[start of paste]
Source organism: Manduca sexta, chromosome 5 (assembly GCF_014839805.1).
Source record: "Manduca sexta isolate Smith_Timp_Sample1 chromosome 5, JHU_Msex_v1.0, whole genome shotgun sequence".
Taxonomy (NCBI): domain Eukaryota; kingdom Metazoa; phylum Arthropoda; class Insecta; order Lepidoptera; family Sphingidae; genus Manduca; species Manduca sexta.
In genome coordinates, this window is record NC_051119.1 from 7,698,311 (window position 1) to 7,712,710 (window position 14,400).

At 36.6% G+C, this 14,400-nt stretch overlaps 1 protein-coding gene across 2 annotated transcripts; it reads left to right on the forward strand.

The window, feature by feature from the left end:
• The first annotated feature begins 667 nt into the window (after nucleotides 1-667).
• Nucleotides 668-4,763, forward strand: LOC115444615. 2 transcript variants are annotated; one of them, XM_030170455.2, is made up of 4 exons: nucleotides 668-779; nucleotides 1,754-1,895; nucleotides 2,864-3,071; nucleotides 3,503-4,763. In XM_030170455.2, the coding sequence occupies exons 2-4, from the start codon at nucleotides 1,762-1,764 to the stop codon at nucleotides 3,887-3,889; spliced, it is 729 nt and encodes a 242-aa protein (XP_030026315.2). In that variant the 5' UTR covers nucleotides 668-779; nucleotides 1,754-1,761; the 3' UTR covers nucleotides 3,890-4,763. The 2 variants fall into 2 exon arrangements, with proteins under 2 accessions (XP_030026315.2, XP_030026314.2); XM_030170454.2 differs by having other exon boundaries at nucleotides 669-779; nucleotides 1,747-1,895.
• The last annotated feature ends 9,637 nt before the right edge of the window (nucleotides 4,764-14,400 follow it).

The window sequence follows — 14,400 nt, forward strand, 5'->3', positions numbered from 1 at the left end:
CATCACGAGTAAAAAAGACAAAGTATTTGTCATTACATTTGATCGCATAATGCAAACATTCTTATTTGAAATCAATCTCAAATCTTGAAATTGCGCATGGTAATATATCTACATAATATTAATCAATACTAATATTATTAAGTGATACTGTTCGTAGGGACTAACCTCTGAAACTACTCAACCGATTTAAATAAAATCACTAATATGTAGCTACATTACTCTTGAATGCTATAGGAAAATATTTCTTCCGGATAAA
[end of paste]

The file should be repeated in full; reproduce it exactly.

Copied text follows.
Source organism: Manduca sexta, chromosome 5 (assembly GCF_014839805.1).
Source record: "Manduca sexta isolate Smith_Timp_Sample1 chromosome 5, JHU_Msex_v1.0, whole genome shotgun sequence".
Taxonomy (NCBI): domain Eukaryota; kingdom Metazoa; phylum Arthropoda; class Insecta; order Lepidoptera; family Sphingidae; genus Manduca; species Manduca sexta.
In genome coordinates, this window is record NC_051119.1 from 7,698,311 (window position 1) to 7,712,710 (window position 14,400).

At 36.6% G+C, this 14,400-nt stretch overlaps 1 protein-coding gene across 2 annotated transcripts; it reads left to right on the forward strand.

The window, feature by feature from the left end:
• The first annotated feature begins 667 nt into the window (after nucleotides 1-667).
• Nucleotides 668-4,763, forward strand: LOC115444615. 2 transcript variants are annotated; one of them, XM_030170455.2, is made up of 4 exons: nucleotides 668-779; nucleotides 1,754-1,895; nucleotides 2,864-3,071; nucleotides 3,503-4,763. In XM_030170455.2, the coding sequence occupies exons 2-4, from the start codon at nucleotides 1,762-1,764 to the stop codon at nucleotides 3,887-3,889; spliced, it is 729 nt and encodes a 242-aa protein (XP_030026315.2). In that variant the 5' UTR covers nucleotides 668-779; nucleotides 1,754-1,761; the 3' UTR covers nucleotides 3,890-4,763. The 2 variants fall into 2 exon arrangements, with proteins under 2 accessions (XP_030026315.2, XP_030026314.2); XM_030170454.2 differs by having other exon boundaries at nucleotides 669-779; nucleotides 1,747-1,895.
• The last annotated feature ends 9,637 nt before the right edge of the window (nucleotides 4,764-14,400 follow it).

The window sequence follows — 14,400 nt, forward strand, 5'->3', positions numbered from 1 at the left end:
CATCACGAGTAAAAAAGACAAAGTATTTGTCATTACATTTGATCGCATAATGCAAACATTCTTATTTGAAATCAATCTCAAATCTTGAAATTGCGCATGGTAATATATCTACATAATATTAATCAATACTAATATTATTAAGTGATACTGTTCGTAGGGACTAACCTCTGAAACTACTCAACCGATTTAAATAAAATCACTAATATGTAGCTACATTACTCTTGAATGCTATAGGAAAATATTTCTTCCGGATAAA